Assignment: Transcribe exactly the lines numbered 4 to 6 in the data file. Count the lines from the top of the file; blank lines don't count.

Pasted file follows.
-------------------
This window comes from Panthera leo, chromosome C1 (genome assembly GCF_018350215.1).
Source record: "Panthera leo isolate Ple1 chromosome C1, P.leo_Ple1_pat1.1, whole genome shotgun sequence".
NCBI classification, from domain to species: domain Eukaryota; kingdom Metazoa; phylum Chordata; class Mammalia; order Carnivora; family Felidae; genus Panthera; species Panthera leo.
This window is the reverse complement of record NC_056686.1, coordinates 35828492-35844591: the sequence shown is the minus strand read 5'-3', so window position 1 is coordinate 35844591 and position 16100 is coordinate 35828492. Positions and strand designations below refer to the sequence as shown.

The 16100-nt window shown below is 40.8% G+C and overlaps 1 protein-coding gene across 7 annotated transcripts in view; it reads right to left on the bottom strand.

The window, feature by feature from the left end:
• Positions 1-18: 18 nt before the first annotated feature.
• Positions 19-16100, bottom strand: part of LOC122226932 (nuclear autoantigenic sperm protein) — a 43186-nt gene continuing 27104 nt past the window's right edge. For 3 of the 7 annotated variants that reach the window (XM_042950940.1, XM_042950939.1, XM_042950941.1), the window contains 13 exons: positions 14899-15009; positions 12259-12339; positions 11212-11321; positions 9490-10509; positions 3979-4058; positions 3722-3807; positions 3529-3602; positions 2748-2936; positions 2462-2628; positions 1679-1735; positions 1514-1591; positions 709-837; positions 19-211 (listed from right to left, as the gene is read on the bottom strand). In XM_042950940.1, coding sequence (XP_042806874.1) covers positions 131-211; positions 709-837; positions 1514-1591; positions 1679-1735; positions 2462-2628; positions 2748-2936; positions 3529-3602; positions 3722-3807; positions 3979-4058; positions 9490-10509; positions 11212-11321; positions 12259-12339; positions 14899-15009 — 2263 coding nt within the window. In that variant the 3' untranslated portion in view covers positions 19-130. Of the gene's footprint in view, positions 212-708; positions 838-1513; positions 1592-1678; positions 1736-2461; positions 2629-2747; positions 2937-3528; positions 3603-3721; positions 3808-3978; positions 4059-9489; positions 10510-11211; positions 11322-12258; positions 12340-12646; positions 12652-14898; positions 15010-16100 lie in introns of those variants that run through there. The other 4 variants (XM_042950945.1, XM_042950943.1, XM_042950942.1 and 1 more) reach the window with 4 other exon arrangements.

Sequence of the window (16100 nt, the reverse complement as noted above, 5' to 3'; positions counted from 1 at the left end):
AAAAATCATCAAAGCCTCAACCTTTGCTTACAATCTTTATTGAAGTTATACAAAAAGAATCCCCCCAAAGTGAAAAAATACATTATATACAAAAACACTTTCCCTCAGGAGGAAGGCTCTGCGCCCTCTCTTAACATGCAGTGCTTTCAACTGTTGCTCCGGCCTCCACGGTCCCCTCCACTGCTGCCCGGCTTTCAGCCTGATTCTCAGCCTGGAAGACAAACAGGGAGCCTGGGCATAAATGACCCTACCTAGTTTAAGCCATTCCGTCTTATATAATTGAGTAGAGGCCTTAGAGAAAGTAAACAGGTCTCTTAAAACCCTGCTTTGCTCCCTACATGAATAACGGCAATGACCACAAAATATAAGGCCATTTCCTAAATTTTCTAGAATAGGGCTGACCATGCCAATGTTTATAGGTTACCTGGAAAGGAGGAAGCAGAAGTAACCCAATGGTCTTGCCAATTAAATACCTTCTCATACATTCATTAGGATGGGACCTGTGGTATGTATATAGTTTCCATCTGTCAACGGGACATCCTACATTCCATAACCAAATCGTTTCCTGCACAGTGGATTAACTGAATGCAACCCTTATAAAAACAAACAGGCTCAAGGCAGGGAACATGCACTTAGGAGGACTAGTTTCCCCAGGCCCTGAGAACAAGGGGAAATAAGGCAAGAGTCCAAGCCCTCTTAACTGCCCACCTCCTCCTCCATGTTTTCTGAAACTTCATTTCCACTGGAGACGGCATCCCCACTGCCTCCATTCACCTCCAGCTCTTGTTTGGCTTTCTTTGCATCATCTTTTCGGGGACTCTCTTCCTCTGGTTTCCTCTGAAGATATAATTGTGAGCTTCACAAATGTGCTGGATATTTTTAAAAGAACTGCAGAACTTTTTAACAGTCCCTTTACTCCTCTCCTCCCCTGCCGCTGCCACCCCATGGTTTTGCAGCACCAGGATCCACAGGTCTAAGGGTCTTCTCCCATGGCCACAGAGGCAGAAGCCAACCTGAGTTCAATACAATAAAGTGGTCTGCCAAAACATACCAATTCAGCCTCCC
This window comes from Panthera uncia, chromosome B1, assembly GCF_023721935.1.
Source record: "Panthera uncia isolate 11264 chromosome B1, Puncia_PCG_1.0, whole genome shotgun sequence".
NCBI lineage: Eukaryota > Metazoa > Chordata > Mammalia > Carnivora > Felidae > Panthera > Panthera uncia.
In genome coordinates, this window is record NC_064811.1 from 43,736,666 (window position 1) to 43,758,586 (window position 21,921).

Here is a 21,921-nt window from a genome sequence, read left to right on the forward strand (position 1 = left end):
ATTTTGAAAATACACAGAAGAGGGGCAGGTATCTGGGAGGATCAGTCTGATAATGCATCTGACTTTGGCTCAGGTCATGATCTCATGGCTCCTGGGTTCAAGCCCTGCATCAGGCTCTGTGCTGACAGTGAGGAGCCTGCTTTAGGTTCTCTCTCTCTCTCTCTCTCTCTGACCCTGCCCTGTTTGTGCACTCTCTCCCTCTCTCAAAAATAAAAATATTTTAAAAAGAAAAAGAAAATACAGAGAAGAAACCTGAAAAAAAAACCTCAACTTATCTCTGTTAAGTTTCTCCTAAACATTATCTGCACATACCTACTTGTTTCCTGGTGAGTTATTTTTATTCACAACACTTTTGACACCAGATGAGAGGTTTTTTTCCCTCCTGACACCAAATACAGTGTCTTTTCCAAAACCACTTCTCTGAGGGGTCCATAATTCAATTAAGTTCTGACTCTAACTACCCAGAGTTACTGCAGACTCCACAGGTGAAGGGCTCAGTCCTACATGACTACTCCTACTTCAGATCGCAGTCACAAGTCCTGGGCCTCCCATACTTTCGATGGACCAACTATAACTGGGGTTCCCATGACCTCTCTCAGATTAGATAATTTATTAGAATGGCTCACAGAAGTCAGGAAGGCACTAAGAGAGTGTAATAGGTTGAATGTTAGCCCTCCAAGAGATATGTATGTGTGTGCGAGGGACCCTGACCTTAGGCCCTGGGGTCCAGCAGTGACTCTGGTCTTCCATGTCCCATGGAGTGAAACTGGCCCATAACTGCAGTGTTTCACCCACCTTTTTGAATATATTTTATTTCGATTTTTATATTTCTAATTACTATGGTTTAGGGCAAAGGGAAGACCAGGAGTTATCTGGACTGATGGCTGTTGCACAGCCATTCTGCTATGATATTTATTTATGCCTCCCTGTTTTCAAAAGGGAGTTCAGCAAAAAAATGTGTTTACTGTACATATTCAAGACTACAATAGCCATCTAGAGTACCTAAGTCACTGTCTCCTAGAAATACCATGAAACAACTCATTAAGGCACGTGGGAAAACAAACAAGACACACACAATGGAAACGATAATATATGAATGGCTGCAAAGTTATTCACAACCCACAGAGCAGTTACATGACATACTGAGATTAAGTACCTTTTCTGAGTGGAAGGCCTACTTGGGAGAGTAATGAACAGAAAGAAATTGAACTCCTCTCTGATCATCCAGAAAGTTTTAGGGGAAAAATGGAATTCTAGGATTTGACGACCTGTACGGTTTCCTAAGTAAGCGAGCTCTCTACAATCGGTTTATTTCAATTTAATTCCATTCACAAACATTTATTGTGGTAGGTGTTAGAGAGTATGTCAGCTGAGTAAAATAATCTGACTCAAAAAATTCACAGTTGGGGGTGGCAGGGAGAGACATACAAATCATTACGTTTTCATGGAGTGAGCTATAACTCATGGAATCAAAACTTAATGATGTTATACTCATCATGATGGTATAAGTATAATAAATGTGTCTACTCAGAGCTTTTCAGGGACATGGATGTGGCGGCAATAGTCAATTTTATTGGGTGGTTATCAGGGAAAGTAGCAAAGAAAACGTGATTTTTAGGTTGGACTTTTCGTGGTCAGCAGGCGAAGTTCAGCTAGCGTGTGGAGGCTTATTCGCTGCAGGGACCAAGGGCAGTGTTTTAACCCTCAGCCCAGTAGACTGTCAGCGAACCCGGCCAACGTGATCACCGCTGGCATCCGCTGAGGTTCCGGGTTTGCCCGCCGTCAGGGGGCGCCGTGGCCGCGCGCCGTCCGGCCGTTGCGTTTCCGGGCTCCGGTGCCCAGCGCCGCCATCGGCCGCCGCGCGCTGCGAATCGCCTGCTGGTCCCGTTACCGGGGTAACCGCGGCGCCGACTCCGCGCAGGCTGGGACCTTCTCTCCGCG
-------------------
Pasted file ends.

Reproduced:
This window is the reverse complement of record NC_056686.1, coordinates 35828492-35844591: the sequence shown is the minus strand read 5'-3', so window position 1 is coordinate 35844591 and position 16100 is coordinate 35828492. Positions and strand designations below refer to the sequence as shown.

The 16100-nt window shown below is 40.8% G+C and overlaps 1 protein-coding gene across 7 annotated transcripts in view; it reads right to left on the bottom strand.

The window, feature by feature from the left end: